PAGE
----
Firing Squad Versus Lethal Injection

Mar 11, 2015 - 0 Comments

Death by firing squad versus lethal injection is a debate currently heating up in some states where concerned lawmakers firmly believe the latter is anything but efficient or humane.

In truth, firing squads do make quick work of eliminating undesirables from the face of the earth, but this tried-and-true practice has become somewhat outmoded now, in favor of killer drugs and chemicals.

Firing Squad and dying prisoner, circa 1900

In recent years though, there’s been some seriously gruesome injection bungles that have brought many criminal justice critics and human rights groups to question the efficacy of using a needle.

The cases in Oklahoma and Arizona where two death-row inmates were each painfully suspended between life and death for many minutes after supposedly-lethal drug doses were administered, "prove just how cruel and unusual these executions really are," advocates for firing squads insist.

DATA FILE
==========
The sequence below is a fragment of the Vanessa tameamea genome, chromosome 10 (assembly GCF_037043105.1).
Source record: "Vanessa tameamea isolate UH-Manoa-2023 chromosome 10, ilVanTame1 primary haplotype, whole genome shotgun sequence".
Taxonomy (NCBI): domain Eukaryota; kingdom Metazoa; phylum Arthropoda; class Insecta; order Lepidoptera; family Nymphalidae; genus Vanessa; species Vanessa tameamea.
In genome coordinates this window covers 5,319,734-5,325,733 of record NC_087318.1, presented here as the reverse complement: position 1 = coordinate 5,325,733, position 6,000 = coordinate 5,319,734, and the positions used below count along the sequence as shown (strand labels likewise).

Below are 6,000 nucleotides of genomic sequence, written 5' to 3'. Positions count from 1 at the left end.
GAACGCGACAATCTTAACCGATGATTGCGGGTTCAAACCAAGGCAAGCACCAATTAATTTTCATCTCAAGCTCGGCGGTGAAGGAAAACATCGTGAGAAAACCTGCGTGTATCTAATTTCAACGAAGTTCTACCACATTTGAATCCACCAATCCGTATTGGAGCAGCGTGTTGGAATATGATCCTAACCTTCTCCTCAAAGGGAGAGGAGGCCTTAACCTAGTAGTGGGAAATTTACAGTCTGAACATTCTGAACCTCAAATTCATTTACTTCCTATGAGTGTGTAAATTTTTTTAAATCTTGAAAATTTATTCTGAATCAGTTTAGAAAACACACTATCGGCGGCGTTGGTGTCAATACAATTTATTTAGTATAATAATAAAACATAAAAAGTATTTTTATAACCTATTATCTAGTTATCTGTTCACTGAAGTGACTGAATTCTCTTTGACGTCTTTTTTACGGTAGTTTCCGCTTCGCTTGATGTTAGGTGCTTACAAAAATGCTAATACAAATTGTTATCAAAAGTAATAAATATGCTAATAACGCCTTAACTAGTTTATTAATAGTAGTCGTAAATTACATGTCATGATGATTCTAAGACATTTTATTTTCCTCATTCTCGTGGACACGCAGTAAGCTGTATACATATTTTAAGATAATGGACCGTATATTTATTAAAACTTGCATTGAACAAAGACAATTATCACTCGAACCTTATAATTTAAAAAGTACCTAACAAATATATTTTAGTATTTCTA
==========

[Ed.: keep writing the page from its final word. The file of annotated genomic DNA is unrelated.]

States like Utah and Arkansas appear to agree: Prisoners there facing the executioner may soon be able to opt for dying by rapid-fire, instead of being strapped onto a medical slab and running the risk their injections get botched.

But firing squads have naysayers too, and many of these are simply calling the old-fashioned method of execution “disgusting” and “barbaric.”

Some also point out that, despite death by firing squad being billed as foolproof in comparison to the iffy nature of lethal injection, a target could still move at the very last minute, or, worse, the shooters might fail to hit the heart.

But is that statistically-improbable scenario actually more inhumane?

EPONYMOUS ROX

 

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